The ethics of TV and international webslinging

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If you haven't heard of the Slingbox, well, allow me to enlighten you. Essentially it's a device—a box , if you will—you hook up to your TV and an internet connection; once so attached, it sends— slings , some might say—those programs across the net to any of your computers. Very cool.

Though the Slingbox has been available to US resident for some time now, it's just made its debut in the United Kingdom. And, as Scott Matthewman over at The Stage muses, what does this mean for British residents? TV works somewhat differently in the UK; when you buy a set, you also have to buy a license for it; that license is what funds the BBC, allowing it to provide commercial-free content. Matthewman wonders if the Slingbox, ethically, will require additional licenses.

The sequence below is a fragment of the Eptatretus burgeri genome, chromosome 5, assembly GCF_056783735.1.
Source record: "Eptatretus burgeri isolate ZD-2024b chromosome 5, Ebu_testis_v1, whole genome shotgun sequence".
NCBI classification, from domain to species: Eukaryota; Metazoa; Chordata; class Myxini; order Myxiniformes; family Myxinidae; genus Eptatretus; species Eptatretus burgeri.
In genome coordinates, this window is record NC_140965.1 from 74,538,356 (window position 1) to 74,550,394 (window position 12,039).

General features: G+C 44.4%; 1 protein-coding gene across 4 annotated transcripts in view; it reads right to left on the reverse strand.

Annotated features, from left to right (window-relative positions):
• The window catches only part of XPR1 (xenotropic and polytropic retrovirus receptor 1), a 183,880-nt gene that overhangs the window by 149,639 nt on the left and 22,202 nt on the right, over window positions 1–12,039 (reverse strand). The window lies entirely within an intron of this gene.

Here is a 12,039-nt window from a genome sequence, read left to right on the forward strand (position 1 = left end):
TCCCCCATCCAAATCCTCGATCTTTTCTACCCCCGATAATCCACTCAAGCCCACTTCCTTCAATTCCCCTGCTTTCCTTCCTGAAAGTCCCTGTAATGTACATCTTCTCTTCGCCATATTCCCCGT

In addition, writer Neil Gaiman has long been a fan of the Slingbox, but he too wonders what this means for him, a British ex-pat living in the US:

The Slingbox has been released in the UK. So if I got a UK Slingbox and plugged it into say a relative's broadband and TV box, could I legally watch UK TV anywhere in the world? Could I if I bought a separate TV license? [...] And then once I'd pondered that, I started fantasising about a warehouse filled with hard disks and Slingboxes and connections to ALL THE TV IN THE WORLD... And, of course, in reality I don't watch much TV. But I love the idea of being able to do it if I want to...
Doctor Who

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